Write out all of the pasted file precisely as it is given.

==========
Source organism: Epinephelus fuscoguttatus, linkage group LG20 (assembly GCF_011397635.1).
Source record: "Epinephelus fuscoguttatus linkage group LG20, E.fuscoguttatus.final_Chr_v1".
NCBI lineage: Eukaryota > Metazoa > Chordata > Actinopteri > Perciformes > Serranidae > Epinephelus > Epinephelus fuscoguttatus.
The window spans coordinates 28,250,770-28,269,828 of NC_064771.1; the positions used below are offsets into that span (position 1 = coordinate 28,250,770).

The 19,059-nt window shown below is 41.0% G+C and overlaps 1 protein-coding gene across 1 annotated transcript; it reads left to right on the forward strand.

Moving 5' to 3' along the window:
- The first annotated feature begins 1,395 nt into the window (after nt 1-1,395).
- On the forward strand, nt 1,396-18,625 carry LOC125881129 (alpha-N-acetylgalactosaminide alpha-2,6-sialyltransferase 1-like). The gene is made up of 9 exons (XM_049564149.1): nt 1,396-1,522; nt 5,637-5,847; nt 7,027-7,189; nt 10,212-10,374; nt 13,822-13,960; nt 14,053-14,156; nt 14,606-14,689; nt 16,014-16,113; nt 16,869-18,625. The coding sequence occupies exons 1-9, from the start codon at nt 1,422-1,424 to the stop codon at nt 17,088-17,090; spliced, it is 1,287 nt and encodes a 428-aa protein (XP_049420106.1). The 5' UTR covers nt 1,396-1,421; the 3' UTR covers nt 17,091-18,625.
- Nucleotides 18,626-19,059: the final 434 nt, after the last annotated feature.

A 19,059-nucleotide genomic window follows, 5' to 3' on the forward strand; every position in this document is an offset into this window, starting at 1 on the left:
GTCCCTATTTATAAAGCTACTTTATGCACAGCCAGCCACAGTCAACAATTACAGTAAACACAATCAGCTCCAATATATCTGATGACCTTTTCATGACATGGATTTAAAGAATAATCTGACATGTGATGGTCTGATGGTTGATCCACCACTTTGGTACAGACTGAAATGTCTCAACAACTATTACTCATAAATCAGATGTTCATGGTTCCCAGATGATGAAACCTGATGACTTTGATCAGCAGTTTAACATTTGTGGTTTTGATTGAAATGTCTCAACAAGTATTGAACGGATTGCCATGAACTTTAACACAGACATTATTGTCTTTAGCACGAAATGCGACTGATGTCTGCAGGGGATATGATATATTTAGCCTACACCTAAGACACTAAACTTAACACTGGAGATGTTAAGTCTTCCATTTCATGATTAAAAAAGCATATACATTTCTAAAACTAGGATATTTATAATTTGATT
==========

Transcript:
Source organism: Epinephelus fuscoguttatus, linkage group LG20 (assembly GCF_011397635.1).
Source record: "Epinephelus fuscoguttatus linkage group LG20, E.fuscoguttatus.final_Chr_v1".
NCBI lineage: Eukaryota > Metazoa > Chordata > Actinopteri > Perciformes > Serranidae > Epinephelus > Epinephelus fuscoguttatus.
The window spans coordinates 28,250,770-28,269,828 of NC_064771.1; the positions used below are offsets into that span (position 1 = coordinate 28,250,770).

The 19,059-nt window shown below is 41.0% G+C and overlaps 1 protein-coding gene across 1 annotated transcript; it reads left to right on the forward strand.

Moving 5' to 3' along the window:
- The first annotated feature begins 1,395 nt into the window (after nt 1-1,395).
- On the forward strand, nt 1,396-18,625 carry LOC125881129 (alpha-N-acetylgalactosaminide alpha-2,6-sialyltransferase 1-like). The gene is made up of 9 exons (XM_049564149.1): nt 1,396-1,522; nt 5,637-5,847; nt 7,027-7,189; nt 10,212-10,374; nt 13,822-13,960; nt 14,053-14,156; nt 14,606-14,689; nt 16,014-16,113; nt 16,869-18,625. The coding sequence occupies exons 1-9, from the start codon at nt 1,422-1,424 to the stop codon at nt 17,088-17,090; spliced, it is 1,287 nt and encodes a 428-aa protein (XP_049420106.1). The 5' UTR covers nt 1,396-1,421; the 3' UTR covers nt 17,091-18,625.
- Nucleotides 18,626-19,059: the final 434 nt, after the last annotated feature.

A 19,059-nucleotide genomic window follows, 5' to 3' on the forward strand; every position in this document is an offset into this window, starting at 1 on the left:
GTCCCTATTTATAAAGCTACTTTATGCACAGCCAGCCACAGTCAACAATTACAGTAAACACAATCAGCTCCAATATATCTGATGACCTTTTCATGACATGGATTTAAAGAATAATCTGACATGTGATGGTCTGATGGTTGATCCACCACTTTGGTACAGACTGAAATGTCTCAACAACTATTACTCATAAATCAGATGTTCATGGTTCCCAGATGATGAAACCTGATGACTTTGATCAGCAGTTTAACATTTGTGGTTTTGATTGAAATGTCTCAACAAGTATTGAACGGATTGCCATGAACTTTAACACAGACATTATTGTCTTTAGCACGAAATGCGACTGATGTCTGCAGGGGATATGATATATTTAGCCTACACCTAAGACACTAAACTTAACACTGGAGATGTTAAGTCTTCCATTTCATGATTAAAAAAGCATATACATTTCTAAAACTAGGATATTTATAATTTGATT